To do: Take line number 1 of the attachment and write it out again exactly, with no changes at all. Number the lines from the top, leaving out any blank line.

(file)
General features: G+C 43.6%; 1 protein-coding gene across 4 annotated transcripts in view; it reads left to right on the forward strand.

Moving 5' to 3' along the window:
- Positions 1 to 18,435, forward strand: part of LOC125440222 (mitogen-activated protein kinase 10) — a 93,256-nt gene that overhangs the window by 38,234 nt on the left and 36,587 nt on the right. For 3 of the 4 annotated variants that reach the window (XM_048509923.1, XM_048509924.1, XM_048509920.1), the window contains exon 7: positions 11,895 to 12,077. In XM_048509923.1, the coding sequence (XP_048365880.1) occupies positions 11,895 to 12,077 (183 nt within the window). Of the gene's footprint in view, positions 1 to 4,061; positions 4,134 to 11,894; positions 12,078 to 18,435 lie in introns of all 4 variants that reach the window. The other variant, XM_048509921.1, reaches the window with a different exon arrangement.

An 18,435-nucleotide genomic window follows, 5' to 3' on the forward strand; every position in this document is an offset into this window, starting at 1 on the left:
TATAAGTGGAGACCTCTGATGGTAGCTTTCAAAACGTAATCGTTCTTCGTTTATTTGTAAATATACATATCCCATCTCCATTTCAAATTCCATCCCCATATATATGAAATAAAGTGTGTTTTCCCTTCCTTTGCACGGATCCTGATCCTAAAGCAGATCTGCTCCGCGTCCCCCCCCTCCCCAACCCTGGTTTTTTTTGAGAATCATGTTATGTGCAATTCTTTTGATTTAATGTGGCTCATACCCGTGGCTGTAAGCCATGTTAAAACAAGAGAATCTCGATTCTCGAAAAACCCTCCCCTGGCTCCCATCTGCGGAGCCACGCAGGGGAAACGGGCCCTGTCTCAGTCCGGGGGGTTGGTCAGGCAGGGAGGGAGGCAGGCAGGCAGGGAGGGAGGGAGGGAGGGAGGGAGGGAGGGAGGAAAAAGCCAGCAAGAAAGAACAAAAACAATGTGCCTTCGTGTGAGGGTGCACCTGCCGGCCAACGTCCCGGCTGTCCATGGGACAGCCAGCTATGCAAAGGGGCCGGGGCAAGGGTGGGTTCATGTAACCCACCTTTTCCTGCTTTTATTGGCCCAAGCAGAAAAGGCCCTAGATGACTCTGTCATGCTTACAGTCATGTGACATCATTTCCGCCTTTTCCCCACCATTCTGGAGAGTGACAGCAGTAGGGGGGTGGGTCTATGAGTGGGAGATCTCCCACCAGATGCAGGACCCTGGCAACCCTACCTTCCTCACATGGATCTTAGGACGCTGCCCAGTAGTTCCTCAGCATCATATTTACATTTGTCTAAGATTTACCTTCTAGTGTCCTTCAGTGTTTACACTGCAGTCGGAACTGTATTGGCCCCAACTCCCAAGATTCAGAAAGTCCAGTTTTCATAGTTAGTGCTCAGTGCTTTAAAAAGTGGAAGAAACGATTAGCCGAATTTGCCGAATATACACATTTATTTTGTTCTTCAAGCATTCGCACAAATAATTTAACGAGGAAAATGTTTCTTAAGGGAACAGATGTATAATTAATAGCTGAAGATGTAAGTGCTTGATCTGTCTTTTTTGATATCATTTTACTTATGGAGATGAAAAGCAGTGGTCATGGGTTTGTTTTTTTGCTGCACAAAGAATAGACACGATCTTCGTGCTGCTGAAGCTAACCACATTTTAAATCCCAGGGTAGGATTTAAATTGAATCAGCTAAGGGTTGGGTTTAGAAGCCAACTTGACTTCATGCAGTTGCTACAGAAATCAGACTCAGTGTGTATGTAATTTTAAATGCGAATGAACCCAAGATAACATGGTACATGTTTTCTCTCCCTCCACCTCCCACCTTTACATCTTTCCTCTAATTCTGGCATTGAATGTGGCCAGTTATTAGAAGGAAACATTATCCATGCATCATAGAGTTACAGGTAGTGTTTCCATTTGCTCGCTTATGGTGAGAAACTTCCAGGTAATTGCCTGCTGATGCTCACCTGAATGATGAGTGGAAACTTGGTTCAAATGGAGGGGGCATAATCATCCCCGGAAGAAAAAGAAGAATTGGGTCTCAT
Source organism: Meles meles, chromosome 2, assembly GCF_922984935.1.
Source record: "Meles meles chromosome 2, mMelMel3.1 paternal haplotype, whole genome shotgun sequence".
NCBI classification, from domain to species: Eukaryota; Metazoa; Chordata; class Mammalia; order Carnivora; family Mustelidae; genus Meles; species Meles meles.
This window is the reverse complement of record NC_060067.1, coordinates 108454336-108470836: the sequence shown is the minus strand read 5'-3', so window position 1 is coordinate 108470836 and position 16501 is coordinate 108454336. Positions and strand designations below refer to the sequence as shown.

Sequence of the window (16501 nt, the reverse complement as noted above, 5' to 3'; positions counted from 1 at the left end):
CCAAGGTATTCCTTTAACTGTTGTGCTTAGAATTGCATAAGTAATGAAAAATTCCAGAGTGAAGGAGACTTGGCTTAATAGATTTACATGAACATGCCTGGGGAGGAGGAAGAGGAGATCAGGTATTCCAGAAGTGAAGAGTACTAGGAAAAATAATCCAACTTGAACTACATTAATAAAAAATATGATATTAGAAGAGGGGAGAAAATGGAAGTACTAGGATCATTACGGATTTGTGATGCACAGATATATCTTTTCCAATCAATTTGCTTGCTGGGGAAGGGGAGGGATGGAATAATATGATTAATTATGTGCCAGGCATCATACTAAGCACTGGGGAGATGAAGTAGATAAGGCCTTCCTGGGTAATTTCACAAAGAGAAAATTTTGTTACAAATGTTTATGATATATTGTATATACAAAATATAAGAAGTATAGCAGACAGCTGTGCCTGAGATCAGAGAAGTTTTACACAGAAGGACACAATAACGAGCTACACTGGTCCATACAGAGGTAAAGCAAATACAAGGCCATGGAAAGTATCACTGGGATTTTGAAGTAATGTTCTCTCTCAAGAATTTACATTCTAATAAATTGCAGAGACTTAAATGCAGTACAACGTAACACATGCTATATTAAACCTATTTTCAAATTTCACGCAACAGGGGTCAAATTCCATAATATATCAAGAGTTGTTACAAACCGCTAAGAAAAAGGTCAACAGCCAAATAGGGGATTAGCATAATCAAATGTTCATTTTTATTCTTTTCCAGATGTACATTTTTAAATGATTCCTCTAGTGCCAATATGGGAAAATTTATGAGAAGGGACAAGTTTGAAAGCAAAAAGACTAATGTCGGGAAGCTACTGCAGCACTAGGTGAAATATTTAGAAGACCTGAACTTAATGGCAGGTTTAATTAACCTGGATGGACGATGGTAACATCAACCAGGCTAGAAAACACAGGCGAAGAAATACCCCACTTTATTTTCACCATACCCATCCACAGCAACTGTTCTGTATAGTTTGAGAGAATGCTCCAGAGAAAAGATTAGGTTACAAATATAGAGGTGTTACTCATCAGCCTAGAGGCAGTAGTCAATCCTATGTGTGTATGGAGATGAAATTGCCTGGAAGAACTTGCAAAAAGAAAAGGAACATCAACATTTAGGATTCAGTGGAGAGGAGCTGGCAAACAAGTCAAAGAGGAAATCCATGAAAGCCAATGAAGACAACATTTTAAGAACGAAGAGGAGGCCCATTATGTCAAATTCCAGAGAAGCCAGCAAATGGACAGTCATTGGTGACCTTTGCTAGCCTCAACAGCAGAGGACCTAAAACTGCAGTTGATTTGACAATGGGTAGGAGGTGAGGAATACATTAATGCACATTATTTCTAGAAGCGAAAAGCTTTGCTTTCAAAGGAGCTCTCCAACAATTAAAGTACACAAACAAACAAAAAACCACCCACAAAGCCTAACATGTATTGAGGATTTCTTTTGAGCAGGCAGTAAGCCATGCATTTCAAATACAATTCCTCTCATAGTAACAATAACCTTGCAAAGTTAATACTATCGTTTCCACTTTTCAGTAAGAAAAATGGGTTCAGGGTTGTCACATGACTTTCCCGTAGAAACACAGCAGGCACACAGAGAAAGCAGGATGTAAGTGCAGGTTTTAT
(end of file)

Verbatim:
General features: G+C 43.6%; 1 protein-coding gene across 4 annotated transcripts in view; it reads left to right on the forward strand.